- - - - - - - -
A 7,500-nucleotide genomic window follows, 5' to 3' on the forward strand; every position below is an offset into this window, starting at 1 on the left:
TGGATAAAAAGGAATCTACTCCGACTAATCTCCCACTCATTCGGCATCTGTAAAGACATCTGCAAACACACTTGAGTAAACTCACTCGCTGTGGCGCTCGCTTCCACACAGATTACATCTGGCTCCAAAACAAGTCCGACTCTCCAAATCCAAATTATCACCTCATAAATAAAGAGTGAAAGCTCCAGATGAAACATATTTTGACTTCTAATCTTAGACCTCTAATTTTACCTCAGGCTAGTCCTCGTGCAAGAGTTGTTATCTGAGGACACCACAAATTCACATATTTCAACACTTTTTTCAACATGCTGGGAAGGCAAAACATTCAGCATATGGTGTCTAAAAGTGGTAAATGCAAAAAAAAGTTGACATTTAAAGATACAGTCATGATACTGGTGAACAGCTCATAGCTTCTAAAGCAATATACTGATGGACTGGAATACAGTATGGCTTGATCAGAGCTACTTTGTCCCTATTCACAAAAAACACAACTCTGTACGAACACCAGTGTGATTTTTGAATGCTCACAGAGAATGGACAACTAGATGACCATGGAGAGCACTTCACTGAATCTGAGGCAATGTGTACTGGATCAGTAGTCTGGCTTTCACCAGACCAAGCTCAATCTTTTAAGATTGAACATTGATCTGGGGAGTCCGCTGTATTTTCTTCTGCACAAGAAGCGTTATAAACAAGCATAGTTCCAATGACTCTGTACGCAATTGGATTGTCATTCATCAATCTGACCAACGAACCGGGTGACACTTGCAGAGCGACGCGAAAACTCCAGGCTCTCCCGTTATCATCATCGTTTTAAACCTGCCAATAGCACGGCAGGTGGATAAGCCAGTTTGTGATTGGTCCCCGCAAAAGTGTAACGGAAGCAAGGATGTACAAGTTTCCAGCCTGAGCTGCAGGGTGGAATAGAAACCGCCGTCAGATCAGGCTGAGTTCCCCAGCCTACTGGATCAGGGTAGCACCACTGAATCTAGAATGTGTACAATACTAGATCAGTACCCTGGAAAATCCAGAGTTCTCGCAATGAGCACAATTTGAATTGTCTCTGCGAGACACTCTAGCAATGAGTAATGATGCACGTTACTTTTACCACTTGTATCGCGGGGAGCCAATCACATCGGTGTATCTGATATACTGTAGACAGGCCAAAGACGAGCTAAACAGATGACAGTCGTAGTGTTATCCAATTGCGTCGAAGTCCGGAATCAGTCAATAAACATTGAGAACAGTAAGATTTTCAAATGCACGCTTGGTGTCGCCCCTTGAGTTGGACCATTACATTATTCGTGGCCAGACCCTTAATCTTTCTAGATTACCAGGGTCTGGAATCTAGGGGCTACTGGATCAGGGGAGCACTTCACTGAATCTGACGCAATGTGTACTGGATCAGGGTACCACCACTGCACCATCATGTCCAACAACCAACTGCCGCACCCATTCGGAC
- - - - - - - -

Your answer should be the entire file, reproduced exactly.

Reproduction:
A 7,500-nucleotide genomic window follows, 5' to 3' on the forward strand; every position below is an offset into this window, starting at 1 on the left:
TGGATAAAAAGGAATCTACTCCGACTAATCTCCCACTCATTCGGCATCTGTAAAGACATCTGCAAACACACTTGAGTAAACTCACTCGCTGTGGCGCTCGCTTCCACACAGATTACATCTGGCTCCAAAACAAGTCCGACTCTCCAAATCCAAATTATCACCTCATAAATAAAGAGTGAAAGCTCCAGATGAAACATATTTTGACTTCTAATCTTAGACCTCTAATTTTACCTCAGGCTAGTCCTCGTGCAAGAGTTGTTATCTGAGGACACCACAAATTCACATATTTCAACACTTTTTTCAACATGCTGGGAAGGCAAAACATTCAGCATATGGTGTCTAAAAGTGGTAAATGCAAAAAAAAGTTGACATTTAAAGATACAGTCATGATACTGGTGAACAGCTCATAGCTTCTAAAGCAATATACTGATGGACTGGAATACAGTATGGCTTGATCAGAGCTACTTTGTCCCTATTCACAAAAAACACAACTCTGTACGAACACCAGTGTGATTTTTGAATGCTCACAGAGAATGGACAACTAGATGACCATGGAGAGCACTTCACTGAATCTGAGGCAATGTGTACTGGATCAGTAGTCTGGCTTTCACCAGACCAAGCTCAATCTTTTAAGATTGAACATTGATCTGGGGAGTCCGCTGTATTTTCTTCTGCACAAGAAGCGTTATAAACAAGCATAGTTCCAATGACTCTGTACGCAATTGGATTGTCATTCATCAATCTGACCAACGAACCGGGTGACACTTGCAGAGCGACGCGAAAACTCCAGGCTCTCCCGTTATCATCATCGTTTTAAACCTGCCAATAGCACGGCAGGTGGATAAGCCAGTTTGTGATTGGTCCCCGCAAAAGTGTAACGGAAGCAAGGATGTACAAGTTTCCAGCCTGAGCTGCAGGGTGGAATAGAAACCGCCGTCAGATCAGGCTGAGTTCCCCAGCCTACTGGATCAGGGTAGCACCACTGAATCTAGAATGTGTACAATACTAGATCAGTACCCTGGAAAATCCAGAGTTCTCGCAATGAGCACAATTTGAATTGTCTCTGCGAGACACTCTAGCAATGAGTAATGATGCACGTTACTTTTACCACTTGTATCGCGGGGAGCCAATCACATCGGTGTATCTGATATACTGTAGACAGGCCAAAGACGAGCTAAACAGATGACAGTCGTAGTGTTATCCAATTGCGTCGAAGTCCGGAATCAGTCAATAAACATTGAGAACAGTAAGATTTTCAAATGCACGCTTGGTGTCGCCCCTTGAGTTGGACCATTACATTATTCGTGGCCAGACCCTTAATCTTTCTAGATTACCAGGGTCTGGAATCTAGGGGCTACTGGATCAGGGGAGCACTTCACTGAATCTGACGCAATGTGTACTGGATCAGGGTACCACCACTGCACCATCATGTCCAACAACCAACTGCCGCACCCATTCGGAC